Book Review: Rotoscoping: Techniques and Tools for the Aspiring Artist

December 4, 2011 1:38 pm

Tags: 3D, Adobe, After Effects, Animation, Book Review, Focal Press, Imagineer Systems, Mocha, Rotoscoping, Silhouette

file_475869.jpgA Much Needed Guide for Aspiring Roto Artists

Rotoscoping was originally a technique used in early animation, with a contraption called the rotoscope, invented by Max Fleischer. This was basically a transparent easel upon which an artist would trace out live action projected from a movie projector, frame by frame (see image below). This worked effectively as a way to study movement and use live action as a reference for such notable early works, as Popeye, Betty Boop, and even Walt Disney's Snow White and the Seven Dwarves.

Modern rotoscoping, which is still the same basic concept, is used to create mattes, by which parts of a live action scene can be isolated in order to insert effects, color correct, hide rigs or wires, etc. As rotoscoping is a crucial part of any video production today, so is the importance of the job of a roto artist, both in skill and efficiency. There are a number of outstanding tools available today to handle roto work, but the roto artist still needs to refine his or her own skills to use these to the fullest. This is where a book like the wonderful Rotoscoping: Techniques and Tools for the Aspiring Artist, by Benjamin Bratt, comes in very handy.

Patent drawing for Max Fleischer's original rotoscope

The book starts off with an excellent introduction on Rotoscoping, its origins, as well as terms needed to know, and the software available to the roto artist, like Silhouette, Adobe's After Effects, or Imagineer Systems' mocha products. While you are presented with some information on the different software, the author's tool of coice (and top of the list for most roto artists) is Silhouette, and as such he uses screenshots mainly from this software. Nevertheless, the techniques described carry over from package to package, no matter what your preference.

Here is the chapter list from Rotoscoping, so you have an idea of how the book is organized:

  • Chapter 1: Origins of Roto
  • Chapter 2: Defining the Terms
  • Chapter 3: Rotoscoping Software
  • Chapter 4: Pre-Shot Warm-Up
  • Chapter 5: Key Framing Techniques
  • Chapter 6: Creating Splines
  • Chapter 7: Edge Consistency
  • Chapter 8: Object Mode Transforms
  • Chapter 9: Interpolation and Linear Movement
  • Chapter 10: Blur
  • Chapter 11: Checking Your Mattes
  • Chapter 12: Tracking and Roto
  • Chapter 13: Roto and the Human Figure
  • Chapter 14: Faces and Heads
  • Chapter 15: Hair (Or: Bald People Are Great)
  • Chapter 16: Human Movement
  • Chapter 17: Clothing
  • Chapter 18: Keeping Focus and Getting Work

I particularly enjoyed how Benjamin goes into great depth on everything you need to know before the actual work takes place. For example, communication is key to figuring out just what needs to be done, and what you can plan ahead of time to avoid unneeded work. Benjamin also gives examples on what can and will go wrong.

All the basic concepts are covered in detail, with a thorough introduction and a follow-through with step-by-step instruction. There is even a quick review section closing each chapter. The book is also loaded with full-color images to aid in learning the material. All bases are covered, from creating effective splines with the least points, to employing tracking in your work. From learning between timeline and motion-based keyframing in roto, to applying the latter in dealing with human movement.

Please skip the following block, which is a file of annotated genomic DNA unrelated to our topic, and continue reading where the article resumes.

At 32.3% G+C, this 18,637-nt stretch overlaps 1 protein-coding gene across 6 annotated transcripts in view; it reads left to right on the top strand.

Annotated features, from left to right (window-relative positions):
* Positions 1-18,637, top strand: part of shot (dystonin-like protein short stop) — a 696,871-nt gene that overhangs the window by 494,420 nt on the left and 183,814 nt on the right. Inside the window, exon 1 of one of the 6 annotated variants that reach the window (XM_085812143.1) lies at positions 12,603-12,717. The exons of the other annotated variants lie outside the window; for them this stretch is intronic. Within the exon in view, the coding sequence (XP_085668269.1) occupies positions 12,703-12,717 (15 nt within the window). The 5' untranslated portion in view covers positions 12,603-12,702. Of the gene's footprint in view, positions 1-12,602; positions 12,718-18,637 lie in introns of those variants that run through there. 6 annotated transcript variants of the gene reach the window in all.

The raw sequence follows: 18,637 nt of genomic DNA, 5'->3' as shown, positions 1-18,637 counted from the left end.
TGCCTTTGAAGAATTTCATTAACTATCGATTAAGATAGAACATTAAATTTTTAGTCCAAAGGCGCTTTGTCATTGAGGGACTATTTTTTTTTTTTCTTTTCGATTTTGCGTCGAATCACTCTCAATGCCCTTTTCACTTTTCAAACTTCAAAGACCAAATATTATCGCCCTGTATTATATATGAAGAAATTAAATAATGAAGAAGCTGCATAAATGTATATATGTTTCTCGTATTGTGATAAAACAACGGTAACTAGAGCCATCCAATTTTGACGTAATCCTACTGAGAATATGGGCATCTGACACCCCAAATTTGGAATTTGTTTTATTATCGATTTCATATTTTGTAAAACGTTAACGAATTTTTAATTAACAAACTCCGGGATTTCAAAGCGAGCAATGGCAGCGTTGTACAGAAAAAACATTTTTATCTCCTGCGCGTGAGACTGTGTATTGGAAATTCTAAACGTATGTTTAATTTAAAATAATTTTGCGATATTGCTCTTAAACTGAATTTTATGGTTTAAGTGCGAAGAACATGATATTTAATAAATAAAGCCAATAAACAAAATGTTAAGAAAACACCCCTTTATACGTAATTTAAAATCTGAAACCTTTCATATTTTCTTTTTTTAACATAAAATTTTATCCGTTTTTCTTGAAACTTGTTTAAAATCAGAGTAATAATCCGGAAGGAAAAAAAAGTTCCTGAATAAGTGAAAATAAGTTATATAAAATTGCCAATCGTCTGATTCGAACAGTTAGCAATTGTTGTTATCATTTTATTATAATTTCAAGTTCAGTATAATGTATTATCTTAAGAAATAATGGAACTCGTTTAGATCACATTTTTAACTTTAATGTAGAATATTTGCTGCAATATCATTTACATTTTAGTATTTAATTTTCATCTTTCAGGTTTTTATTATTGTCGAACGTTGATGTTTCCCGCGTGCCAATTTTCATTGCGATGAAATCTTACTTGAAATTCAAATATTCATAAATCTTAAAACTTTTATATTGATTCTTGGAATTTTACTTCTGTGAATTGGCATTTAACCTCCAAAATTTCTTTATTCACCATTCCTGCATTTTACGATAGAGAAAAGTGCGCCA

You will learn how to approach the most difficult projects, like how to deal with edges, blurry subjects, and, of course, hair! You will also learn best practices, bad habits to avoid, and real-world situations you will most likely come across. There is also a great end chapter on finding work and maintaining it.

There is a DVD that accompanies this book, which includes the footage used throughout, so you can practice the techniques explained. There is also a companion website, where Benjamin offers a couple of excellent tutorial videos on blur and bifurcation (sectioning in timeline-based keyframing).

This book is very well written. Everything is covered in great detail, yet it is a very enjoyable read, never boring, and offers plenty of wit and wisdom from someone who has himself been in the trenches. He more recently supplied roto work on such notable films as Harry Potter and the Deathly Hallows: Part 2, Pirates of the Caribbean: On Stranger Tides, and X-Men: First Class.

Rotoscoping is certainly an art in itself, and Benjamin makes this clear. Roto artists are the "ninja of the compositing world," he says, as their art is invisible to the rest of us. That's a good thing in this instance, of course!

I highly recommend this book to anyone interested in roto work, or roto artists who want to improve their work process. There is plenty to be gained from having this book in your library, and, quite simply, there is no other book like this one out there. Thanks Benjamin!

Price: $39.95 (USD)

My sincere thanks to Focal Press for providing a review copy of Rotoscoping: Techniques and Tools for the Aspiring Artist. The quality and selection of books at Focal Press is outstanding and I encourage anyone to check out their website for more info on this and other titles.

About the Author

Benjamin Bratt is currently a Senior Roto/Prep Artist at MPC London. He has previously taught Visual Effects and Rotoscoping classes at the Academy of Art in San Francisco. Be sure to visit his website.

Be sure to also check out other book reviews right here on Renderosity:

Nick C. Sorbin is a digital artist, sculptor, writer, and Managing Editor for Renderosity's CG Industry News.
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